837.00

-

January
July 6,

1968
1969
1969

667.73
711.18
728.57

697.89
741.34
758.72

730.35
733.80
791.18

765.13
808.58
825.97

799.89
843.34
860.73

J«iy 6,

1968
1969
1969

697.89
741.34
758.72

730.35
773.80
791.18

765.13
808.58
825.97

799.89
843.34
860.73

834.68
878.13
895.51

January
July 6,

1968
1969
1969

730.35
773.80
791.18

765.13
808.58
825.97

799.89
843.34
860.73

834.68
878.13
895.51

865.94
909.39
926.77

January
July 6,

1969
1969

803.39
803.39

841.64
841.64

879.88
879.88

918.15
918.15

952.53
952.53

January
July 6,

1968
1969
1969

834.68
878.13
895.51

865.94
909.39
926.77

899.79
943.24
960.62

933.64
977.09
944.47

978.40
1,021.85
1,039.23

1968
1969
1969

865.94
909.39
926.77

899.79
943.24
960.62

933.64
977.09
994.47

978.40
1,021.85
1,039.23

1,023.19
1,066.64
1,084.03

4

5

7

8

9

10

11

12

13

14

141
15

16

17

171

18

18 (
19

20
January

21

21<

24

25
January
July 6,

n ote at en d o f ta b le .




90

-

-

_
_

-

.

.

_

_

-

-

_

_

.

-

505.13
548.58
565.97

*

_
_

-

_

_

-

-

-

-

_

.

-

-

-

-

_

_

-

-

_

_

-

-

'

-

_

_

-

-

-

-

-

-

.

_

-

-

-

-

_

_

_
-

*

-

841.64
841.64

$879.88
879.88

.

.

-

-

-

-

_

_

-

-

-

'

_

.

-

-

"

-

-

-

-

-

989.77
989.77

1,027.00
1,027.00

.

_

-

-

-

-

.
-

-

-

-

Table 31. 1968-69 general salary rates (Monthly), city employees, M ilw au kee1— -Continued

Monthly Salary rates
Pay
range

Step rates
Year
1

2

3

4

5

$978.40
1,021.85
1,039.23

$1,023.19
1,066.64
1,084.03

$1,074.53
1,117.98
1,135.37

January
July 6,

1968
1969
1969

$899.79
943.24
960.62

$933.64
977.09
994.47

January
July 6,

1968
1969
1969

933.64
977.09
994.47

978.40
1,021.85
1,039.23

1,023.19
1,066.64
1,084.03

1,074.53
1,117.98
1,135.37

1,124.74
1,169.73
1,185.58

January
July 6,

1968
1969
1969

978.40
1,021.85
1,039.23

1,023.19
1,066.64
1,084.03

1,074.53
1,117.98
1,135.37

1,124.74
1,169.73
1,185.58

1,181.54
1,228.80
1,242.37

January
July 6,

1968
1969
1969

1,023.19
1,066.64
1,084.03

1,074.53
1,117.98
1,135.37

1,124.74
1,169.73
1,185.58

1,181.54
1,228.80
1,242.37

1,237.20
1,286.69
1,298.03

January
July 6,

1968
1969
1969

1,074.53
1,117.98
1,135.37

1,124.74
1,169.73
1,185.58

1,181.54
1,228.80
1,242.37

1,237.20
1,286.69
1,298.03

1,293.99
1,345.75
1,354.82

January
July 6,

1968
1969
1969

1,124.74
1,169.73
1,185.58

1,181.54
1,228.80
1,242.37

1,237.20
1,286.69
1,298.03

1,293.99
1,345.75
1,354.82

1,349.70
1,403.68
1,410.53

January
July 6,

1968
1969
1969

1,181.54
1,228.80
1,242.37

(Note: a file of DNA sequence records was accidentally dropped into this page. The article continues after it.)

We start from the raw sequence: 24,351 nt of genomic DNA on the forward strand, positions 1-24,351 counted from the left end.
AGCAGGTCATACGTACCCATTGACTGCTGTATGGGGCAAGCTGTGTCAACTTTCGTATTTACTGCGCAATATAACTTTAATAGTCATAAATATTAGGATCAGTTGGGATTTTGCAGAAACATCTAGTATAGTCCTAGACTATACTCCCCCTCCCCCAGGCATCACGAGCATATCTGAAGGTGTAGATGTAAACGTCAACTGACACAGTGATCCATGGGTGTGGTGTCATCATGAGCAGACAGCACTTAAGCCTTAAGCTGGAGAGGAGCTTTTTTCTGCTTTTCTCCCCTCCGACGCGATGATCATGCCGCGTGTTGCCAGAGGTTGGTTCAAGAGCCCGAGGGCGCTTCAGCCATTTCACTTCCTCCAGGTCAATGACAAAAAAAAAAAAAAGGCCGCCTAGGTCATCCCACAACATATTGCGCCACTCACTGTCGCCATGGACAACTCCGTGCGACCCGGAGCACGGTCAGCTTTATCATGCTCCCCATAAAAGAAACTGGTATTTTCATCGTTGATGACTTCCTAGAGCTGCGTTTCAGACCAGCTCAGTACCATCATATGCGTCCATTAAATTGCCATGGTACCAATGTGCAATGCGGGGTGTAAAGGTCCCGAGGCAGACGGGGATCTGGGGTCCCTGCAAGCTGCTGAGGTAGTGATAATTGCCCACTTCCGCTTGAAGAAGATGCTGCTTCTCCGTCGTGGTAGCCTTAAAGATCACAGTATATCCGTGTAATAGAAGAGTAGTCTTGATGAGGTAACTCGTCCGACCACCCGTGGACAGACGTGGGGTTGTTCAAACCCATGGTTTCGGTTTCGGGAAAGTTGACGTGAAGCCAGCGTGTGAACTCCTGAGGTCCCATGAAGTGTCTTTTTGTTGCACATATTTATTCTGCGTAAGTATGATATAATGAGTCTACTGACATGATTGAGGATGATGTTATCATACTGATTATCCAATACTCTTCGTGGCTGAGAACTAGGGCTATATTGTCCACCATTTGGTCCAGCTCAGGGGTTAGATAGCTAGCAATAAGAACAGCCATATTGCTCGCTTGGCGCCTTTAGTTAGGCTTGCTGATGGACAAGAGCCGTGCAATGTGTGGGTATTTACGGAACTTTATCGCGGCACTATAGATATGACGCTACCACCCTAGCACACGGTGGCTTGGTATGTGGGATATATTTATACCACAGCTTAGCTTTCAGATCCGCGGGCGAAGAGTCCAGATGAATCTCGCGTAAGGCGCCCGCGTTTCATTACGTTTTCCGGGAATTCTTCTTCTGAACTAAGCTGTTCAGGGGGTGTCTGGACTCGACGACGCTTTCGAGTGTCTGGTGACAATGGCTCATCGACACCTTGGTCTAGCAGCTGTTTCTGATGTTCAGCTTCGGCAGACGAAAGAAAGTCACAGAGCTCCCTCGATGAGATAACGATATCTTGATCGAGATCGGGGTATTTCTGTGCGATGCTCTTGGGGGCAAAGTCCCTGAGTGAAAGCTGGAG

1,237.20
1,286.69
1,298.03

1,293.99
1,345.75
1,354.82

1,349.70
1,403.68
1,410.53

1,417.39
1,474.09
1,478.23

January
July 6,

1968
1969
1969

1,237.20
1,286.69
1,298.03

1,293.99
1.345.75
1,354.82

1,349.99
1,403.68
1,410.53

1,417.39
1,474.09
1,478.23

1,485.09
1,544.50
1,545.93

January
July 6,

1968
1969
1969

1,293.99
1,345.75
1,354.82

1,349.70
1,403.68
1,410.53

1,417.39
1,474.09
1,478.23

1,485.09
1,544.50
1,545.93

1,551.71
1,613.78
1,613.78

January
July 6,

1968
1969
1969

1,349.70
1,403.68
1,410.53

1,417.39
1,474.09
1,478.23

1,485.09
1,544.50
1,545.93

1,551.71
1,613.78
1,613.78

1,619.41
1,684.17
1,684.17

January
July 6,

1968
1969
1969

1,417.39
1,474.09
1,478.23

1,485.09
1,544.50
1,545.93

1,551.71
1,613.78
1,613.78

1,619.41
1,684.17
1,684.17

1,687.13
1,754.61
1,754.61

January
July 6,

1968
1969
1969

1,485.09
1,544.50
1,545.93

1,551.71
1,613.78
1,613.78

1,619.41
1,684.17
1,684.17

1,687.13
1,754.61
1,754.61

1,776.64
1,847.70
1,847.70

January
July 6,

1968
1969
1969

1,551.71
1,613.78
1,613.78

1,619.41
1,684.17
1,684.17

1,687.13
1,754.61
1,754.61

1,776.64
1,847.70
1,847.70

1,889.14
1,964.70
1,964.70

January
July 6,

1968
1969
1969

1,619.41
1,684.17
1,684.17

1,687.13
1,754.61
1,754.61

1,776.64
1,847.70
1,847.70

1,889.14
1,964.70
1,964.70

2,001.57
2,081.63
2,081.63

January
July 6,

1969
1969

1,754.61
1,754.61

1,847.70
1,847.70

1,964.70
1,964.70

2,081.63
2,081.63

January
July 6,

1968
1969
1969

1,776.64
1,847.70
1,847.70

1,889.14
1,964.70
1,964.70

2,001.57
2,081.63
2,081.63

January
July 6,

1968
1969
1969

2,114.07
2,198.63
2,198.63

2,226.57
2,315.62
2,315.62

2,337.54
2,431.05
2,431.05

26

27

28

29

30

31

32

33

34

35

36

37

38

39

40

41

44

1

S ee fo o tn o te 1, ta ble 30.




91

6

7

_

_

-

-

-

-

_

.

-

-

-

-

_

_

-

"

_
-

.
-

.

_

-

-

-

-

_

-

_
-

-

_

_

-

-

-

-

.

_

-

-

-

-

_
-

-

_
-

-

-

-

_

_

-

-

_
-

_
-

_

.

-

-

-

-

_

_

-

-

2,198.63
2,198.63

_

_

2,114.07
2,198.63
2,198.63

2,226.57
2,315.63
2,315.62

_
-

2,454.86
2,553.07
2,553.07

2,577.36
2,680.45
2,680.45

.

-

-

-

-

-

-

-

Table 32. 1968*69 general salary rates (Annual), city employees, Milwaukee

Annual salary rates
Pay
range

Step rates
Year
1

2

3

4

5

6

7

January
July 6,

1968
1969
1969

$4,211.84
4,733.27
4,941.84

$4,360.18
4,881.61
5,090.19

$4,520.78
5,042.21
5,250.79

$4,693.90
5,215.33
5,423.90

$4,866.75
5,388.18
5,596.75

$5,039.87
5,561.30
5,769.87

January
July 6,

1968
1969
1969

4,360.18
4,881.61
5,090.19

4,520.78
5,042.21
5,250.79

4,693.90
5,215.53
5,423.90

4,866.75
5,388.18
5,596.75

5,039.87
5,561.30
5,769.87

5,237.75
5,759.18
5,967.75

January
July 6,

1968
1969
1969

4,693.90
5,215.33
5,423.90

4,866.75
5,388.18
5,596.75

5,039.87
5,561.30
5,769.87

5,237.75
5,759.18
5,967.75

5,435.37
5,956.80
6,165.37

January
July 6,

1968
1969
1969

5,039.87
5,561.30
5,769.87

5,237.75
5,759.18
5,967.75

5,435.37